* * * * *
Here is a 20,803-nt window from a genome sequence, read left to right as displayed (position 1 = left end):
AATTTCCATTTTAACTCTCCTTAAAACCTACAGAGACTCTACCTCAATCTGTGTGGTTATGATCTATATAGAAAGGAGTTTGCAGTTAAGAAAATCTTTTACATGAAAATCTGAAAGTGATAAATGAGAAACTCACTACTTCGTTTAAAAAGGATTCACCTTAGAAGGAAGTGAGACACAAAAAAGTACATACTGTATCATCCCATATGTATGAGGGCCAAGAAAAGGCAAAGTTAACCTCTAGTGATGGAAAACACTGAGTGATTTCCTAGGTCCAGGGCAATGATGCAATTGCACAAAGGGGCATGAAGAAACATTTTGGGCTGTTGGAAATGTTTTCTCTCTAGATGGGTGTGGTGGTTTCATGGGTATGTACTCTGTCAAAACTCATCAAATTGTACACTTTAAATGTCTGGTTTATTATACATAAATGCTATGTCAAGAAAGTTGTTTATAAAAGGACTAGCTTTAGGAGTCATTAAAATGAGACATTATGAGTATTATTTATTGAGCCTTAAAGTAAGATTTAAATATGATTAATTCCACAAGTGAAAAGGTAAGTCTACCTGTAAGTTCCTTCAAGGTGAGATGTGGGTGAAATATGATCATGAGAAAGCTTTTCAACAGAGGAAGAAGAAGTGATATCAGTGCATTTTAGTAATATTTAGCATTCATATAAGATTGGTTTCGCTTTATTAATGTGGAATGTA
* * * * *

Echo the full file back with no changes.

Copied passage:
Here is a 20,803-nt window from a genome sequence, read left to right as displayed (position 1 = left end):
AATTTCCATTTTAACTCTCCTTAAAACCTACAGAGACTCTACCTCAATCTGTGTGGTTATGATCTATATAGAAAGGAGTTTGCAGTTAAGAAAATCTTTTACATGAAAATCTGAAAGTGATAAATGAGAAACTCACTACTTCGTTTAAAAAGGATTCACCTTAGAAGGAAGTGAGACACAAAAAAGTACATACTGTATCATCCCATATGTATGAGGGCCAAGAAAAGGCAAAGTTAACCTCTAGTGATGGAAAACACTGAGTGATTTCCTAGGTCCAGGGCAATGATGCAATTGCACAAAGGGGCATGAAGAAACATTTTGGGCTGTTGGAAATGTTTTCTCTCTAGATGGGTGTGGTGGTTTCATGGGTATGTACTCTGTCAAAACTCATCAAATTGTACACTTTAAATGTCTGGTTTATTATACATAAATGCTATGTCAAGAAAGTTGTTTATAAAAGGACTAGCTTTAGGAGTCATTAAAATGAGACATTATGAGTATTATTTATTGAGCCTTAAAGTAAGATTTAAATATGATTAATTCCACAAGTGAAAAGGTAAGTCTACCTGTAAGTTCCTTCAAGGTGAGATGTGGGTGAAATATGATCATGAGAAAGCTTTTCAACAGAGGAAGAAGAAGTGATATCAGTGCATTTTAGTAATATTTAGCATTCATATAAGATTGGTTTCGCTTTATTAATGTGGAATGTA